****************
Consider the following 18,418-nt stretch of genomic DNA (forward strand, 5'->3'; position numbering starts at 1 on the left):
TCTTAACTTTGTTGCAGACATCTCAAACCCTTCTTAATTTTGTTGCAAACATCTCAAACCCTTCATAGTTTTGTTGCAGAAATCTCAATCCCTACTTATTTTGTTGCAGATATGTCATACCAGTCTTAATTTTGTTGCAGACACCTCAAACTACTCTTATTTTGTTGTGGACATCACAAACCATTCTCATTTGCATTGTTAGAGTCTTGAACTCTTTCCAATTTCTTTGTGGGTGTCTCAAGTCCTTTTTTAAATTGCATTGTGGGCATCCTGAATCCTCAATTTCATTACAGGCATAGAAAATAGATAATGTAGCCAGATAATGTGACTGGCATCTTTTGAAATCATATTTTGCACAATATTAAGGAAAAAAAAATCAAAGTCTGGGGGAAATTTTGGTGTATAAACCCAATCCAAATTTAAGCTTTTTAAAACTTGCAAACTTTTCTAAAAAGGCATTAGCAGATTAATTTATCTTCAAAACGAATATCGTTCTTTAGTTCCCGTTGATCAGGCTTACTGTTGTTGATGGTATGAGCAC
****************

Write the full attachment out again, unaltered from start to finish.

Consider the following 18,418-nt stretch of genomic DNA (forward strand, 5'->3'; position numbering starts at 1 on the left):
TCTTAACTTTGTTGCAGACATCTCAAACCCTTCTTAATTTTGTTGCAAACATCTCAAACCCTTCATAGTTTTGTTGCAGAAATCTCAATCCCTACTTATTTTGTTGCAGATATGTCATACCAGTCTTAATTTTGTTGCAGACACCTCAAACTACTCTTATTTTGTTGTGGACATCACAAACCATTCTCATTTGCATTGTTAGAGTCTTGAACTCTTTCCAATTTCTTTGTGGGTGTCTCAAGTCCTTTTTTAAATTGCATTGTGGGCATCCTGAATCCTCAATTTCATTACAGGCATAGAAAATAGATAATGTAGCCAGATAATGTGACTGGCATCTTTTGAAATCATATTTTGCACAATATTAAGGAAAAAAAAATCAAAGTCTGGGGGAAATTTTGGTGTATAAACCCAATCCAAATTTAAGCTTTTTAAAACTTGCAAACTTTTCTAAAAAGGCATTAGCAGATTAATTTATCTTCAAAACGAATATCGTTCTTTAGTTCCCGTTGATCAGGCTTACTGTTGTTGATGGTATGAGCAC